Is Your Sunscreen Killing Coral Reefs?

woman in bikini applying sun block cream on bodyOn a recent escape from New York City’s wintry mix, I found myself struggling to find a sunscreen that I could feel good about. I try very hard not to use products with chemicals, especially in large quantities, but I am fair-skinned with a family history of skin cancer so SPF 45+ is a health must. When in the sun, I apply it liberally and frequently. I am normally very anti-checked luggage on flights but on this recent trip to Jamaica I went so far as to check my bag just so I could bring natural sunscreen that I thought I would not be able to find on the island.

At some point on the trip, friends and I were chatting with a guide from the area and one friend inquired about snorkeling. We learned that, while Jamaica once had corral teeming with wild life, the coral was now virtually extinct. Our guide informed us that part of the reason the coral may have been destroyed was because of the sunscreen that tourists wear. [1]

Cue the guilt. I had tried desperately to find sunscreen that was ‘natural’ and according to the label on the Nature’s Gate sunscreen I ultimately purchased, it was, “Free of Oxybenzone, Parabens, Phthalates, Fragrance, Animal Derived Ingredients and never tested on animals.” I just assumed that this meant that it was safe for the environment. My friends, I was wrong. The main culprits that can contribute to reef erosion, according to the 2008 Danovaro study, are Oxybenzone (benzophenone-3), Butylparaben, Octinoxate, and 4-methylbenzylidene camphor. The first ingredient in my ‘healthy’ sunscreen was Octinoxate.

It seems that in order to live our values and follow through on a commitment to protect our bodies and the environment from harmful chemicals, we must do our own research. When it comes to sunscreen, the keywords to look for are “Reef safe”. It’s also important to consider other chemicals we might carry into the water that may be harmful to reef or other marine wildlife, such as substances found in hair care products, face cream, or makeup. In these cases, it is unclear to me if a simple soapy shower prior to swimming will do the trick. Luckily there is a one-stop shop for MANY beauty products on the market. The Environmental Working Group’s database rates sunscreens, beauty products, perfumes, as well as makeup. They also have an app for those on-the-go decisions. All we can do is try…


[1] This is supported by a 2008 study conducted by Roberto Danovaro, et al. on the effects of certain sunscreen chemicals on coral reefs in the Atlantic, Indian, and Pacific Oceans, as well as the Red Sea. See the study referenced in Ker Than, “Swimmers’ Sunscreen Killing Off Coral.” National Geographic News. January 29, 2008.

How to Pleasurably Cut Back on Holiday Sweets

Escape. Running woman refuses to eating tasty cakes. DietingSweets seem to be just about everywhere during the holiday season– between the holiday parties, the family gatherings, the strategically placed treats at the supermarket, and the vacations– the variety and bounty of sugar can be difficult to resist. How many of us end up eating foods around the holidays that we actually don’t want to eat simply because they are in front of us? We see it, eat it, and have a physical reaction—we just don’t feel good—but this can also be psychological– we feel bad/guilty/gross/oh my! In part we feel this way because we did not act according to what is important to us. Cutting ourselves off completely from sweets can feel un-festive and bad as well though. In addition, it may not be a realistic goal for many who have never successfully done that before. This blog therefore contains an eating strategy for those of us who are either not ready or don’t want to go cold turkey but are committed to being more intentional and disciplined in our holiday eating.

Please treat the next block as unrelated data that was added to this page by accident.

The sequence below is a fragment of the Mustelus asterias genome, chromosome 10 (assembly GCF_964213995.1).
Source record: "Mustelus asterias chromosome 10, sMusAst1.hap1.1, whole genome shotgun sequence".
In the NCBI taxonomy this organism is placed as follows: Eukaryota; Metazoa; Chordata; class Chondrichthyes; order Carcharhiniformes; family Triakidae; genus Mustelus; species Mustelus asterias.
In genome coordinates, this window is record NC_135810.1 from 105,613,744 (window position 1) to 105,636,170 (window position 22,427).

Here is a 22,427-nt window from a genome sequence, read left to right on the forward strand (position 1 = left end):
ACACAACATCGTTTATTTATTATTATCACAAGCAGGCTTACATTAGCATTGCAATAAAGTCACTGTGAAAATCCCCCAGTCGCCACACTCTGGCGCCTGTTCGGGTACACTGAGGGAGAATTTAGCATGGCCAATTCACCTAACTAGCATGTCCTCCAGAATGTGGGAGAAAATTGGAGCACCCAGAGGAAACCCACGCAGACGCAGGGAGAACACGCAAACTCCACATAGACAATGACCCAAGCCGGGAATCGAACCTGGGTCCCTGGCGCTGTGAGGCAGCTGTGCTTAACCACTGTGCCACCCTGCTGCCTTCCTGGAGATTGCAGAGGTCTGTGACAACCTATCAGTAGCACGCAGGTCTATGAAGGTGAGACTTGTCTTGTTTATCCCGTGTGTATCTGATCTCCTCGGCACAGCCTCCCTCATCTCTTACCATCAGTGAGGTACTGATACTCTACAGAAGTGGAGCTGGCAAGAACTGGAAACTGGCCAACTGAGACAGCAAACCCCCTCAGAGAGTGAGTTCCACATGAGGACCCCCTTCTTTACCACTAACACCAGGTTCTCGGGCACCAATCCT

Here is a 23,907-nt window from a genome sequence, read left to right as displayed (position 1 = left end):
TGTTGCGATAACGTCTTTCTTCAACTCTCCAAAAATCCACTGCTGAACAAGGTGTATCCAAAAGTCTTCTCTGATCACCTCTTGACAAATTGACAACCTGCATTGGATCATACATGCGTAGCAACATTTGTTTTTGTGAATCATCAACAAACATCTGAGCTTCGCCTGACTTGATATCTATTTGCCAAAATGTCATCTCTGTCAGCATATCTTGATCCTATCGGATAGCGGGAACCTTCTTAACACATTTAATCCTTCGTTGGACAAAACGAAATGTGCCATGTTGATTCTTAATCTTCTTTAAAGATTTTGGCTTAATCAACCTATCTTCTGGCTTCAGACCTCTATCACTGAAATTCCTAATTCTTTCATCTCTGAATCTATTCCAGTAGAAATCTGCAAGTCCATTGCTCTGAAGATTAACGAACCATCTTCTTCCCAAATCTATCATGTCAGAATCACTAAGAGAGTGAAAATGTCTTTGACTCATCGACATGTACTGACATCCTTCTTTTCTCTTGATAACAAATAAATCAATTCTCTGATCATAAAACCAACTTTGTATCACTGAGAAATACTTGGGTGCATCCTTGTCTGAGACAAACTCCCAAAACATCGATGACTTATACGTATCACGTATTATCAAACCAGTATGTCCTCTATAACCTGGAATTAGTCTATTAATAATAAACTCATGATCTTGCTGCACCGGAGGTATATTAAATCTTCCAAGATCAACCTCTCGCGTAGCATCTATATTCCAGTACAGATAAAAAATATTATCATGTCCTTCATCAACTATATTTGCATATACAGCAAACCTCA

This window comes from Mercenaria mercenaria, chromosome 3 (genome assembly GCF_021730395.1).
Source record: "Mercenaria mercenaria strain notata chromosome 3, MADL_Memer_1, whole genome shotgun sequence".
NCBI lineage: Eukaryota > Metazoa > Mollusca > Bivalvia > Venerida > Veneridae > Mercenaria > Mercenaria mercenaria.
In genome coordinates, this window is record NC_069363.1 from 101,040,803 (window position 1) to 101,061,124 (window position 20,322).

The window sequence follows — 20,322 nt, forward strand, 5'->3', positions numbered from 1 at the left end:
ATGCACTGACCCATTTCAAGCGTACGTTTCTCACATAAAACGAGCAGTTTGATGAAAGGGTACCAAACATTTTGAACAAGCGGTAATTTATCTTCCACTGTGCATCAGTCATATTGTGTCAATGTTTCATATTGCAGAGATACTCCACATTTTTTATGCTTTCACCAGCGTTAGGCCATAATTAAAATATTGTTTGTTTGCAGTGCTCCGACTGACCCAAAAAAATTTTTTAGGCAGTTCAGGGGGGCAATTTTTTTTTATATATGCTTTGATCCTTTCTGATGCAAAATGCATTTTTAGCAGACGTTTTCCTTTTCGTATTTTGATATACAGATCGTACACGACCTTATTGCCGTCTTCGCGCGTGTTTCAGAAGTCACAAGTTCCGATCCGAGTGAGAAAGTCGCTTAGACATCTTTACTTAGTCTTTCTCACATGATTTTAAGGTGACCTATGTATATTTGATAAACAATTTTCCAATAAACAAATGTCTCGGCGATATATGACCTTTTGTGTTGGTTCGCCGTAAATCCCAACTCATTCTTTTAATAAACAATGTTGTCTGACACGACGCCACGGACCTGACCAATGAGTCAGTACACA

Many of us have one holiday treat that we really lust after. Mine is pumpkin pie— a fluffy, custardy pumpkin pie whose filling is so silky I could put it on like lingerie. Perhaps your treat involves chocolate or festively decorated gingerbread or candy canes or rich egg nog… In any case, how many of us end up eating all of it? At the office holiday party, we load our plates with whatever draws us in in that moment. For example, how many of us have eaten those powdery Italian wedding cookies that make an appearance this time of year even though we know they’re usually not that good.

This holiday season be choosy. Invest only in the thing you love and get monogamous with your favorite sweet. Let it be your primary source of sweet pleasure. Select one thing— chocolate Bon Bons, gingerbread, even that Italian wedding cookie—and refuse all other temptation. This increases the likelihood that you will ultimately consume less. In addition, your body has to work harder when you eat a lot of different kinds of foods and it becomes harder to realize when you are satisfied and when to stop eating.

In addition, each rendezvous between your favorite sweet and your tastebuds will be much sweeter. This is not to say that you should eat every last bite of your chosen treat available on the table or even as much as your heart desires in that moment. To the contrary! Start with a small amount. Eat slowly—make it a marathon and not a sprint. Relish in it. Savor. Every. Bite. Notice how the quality of this one compares to others you’ve had. What do you appreciate about this one, this moment?

Bringing more consciousness to your eating and cutting back on the things that do not serve you will not only help you to navigate the holidays with ease and enjoyment, but it also starts you off on a less guilty, more pleasurable New Year. Here’s to a happy and healthy 2015!

Postpartum Exercise: Running Tips from a Breastfeeding Mom*

Crossing the Finish Line.RealGuest blog by: Stephanie Harad

I’ve always hated running and I’ve never thought of myself as athletic but after becoming a mom I decided to train for and run a half marathon. Becoming a mom was a huge identity shift for me and I lost my focus on pretty much everything else. After a while I felt like I needed to re-ground myself a little bit.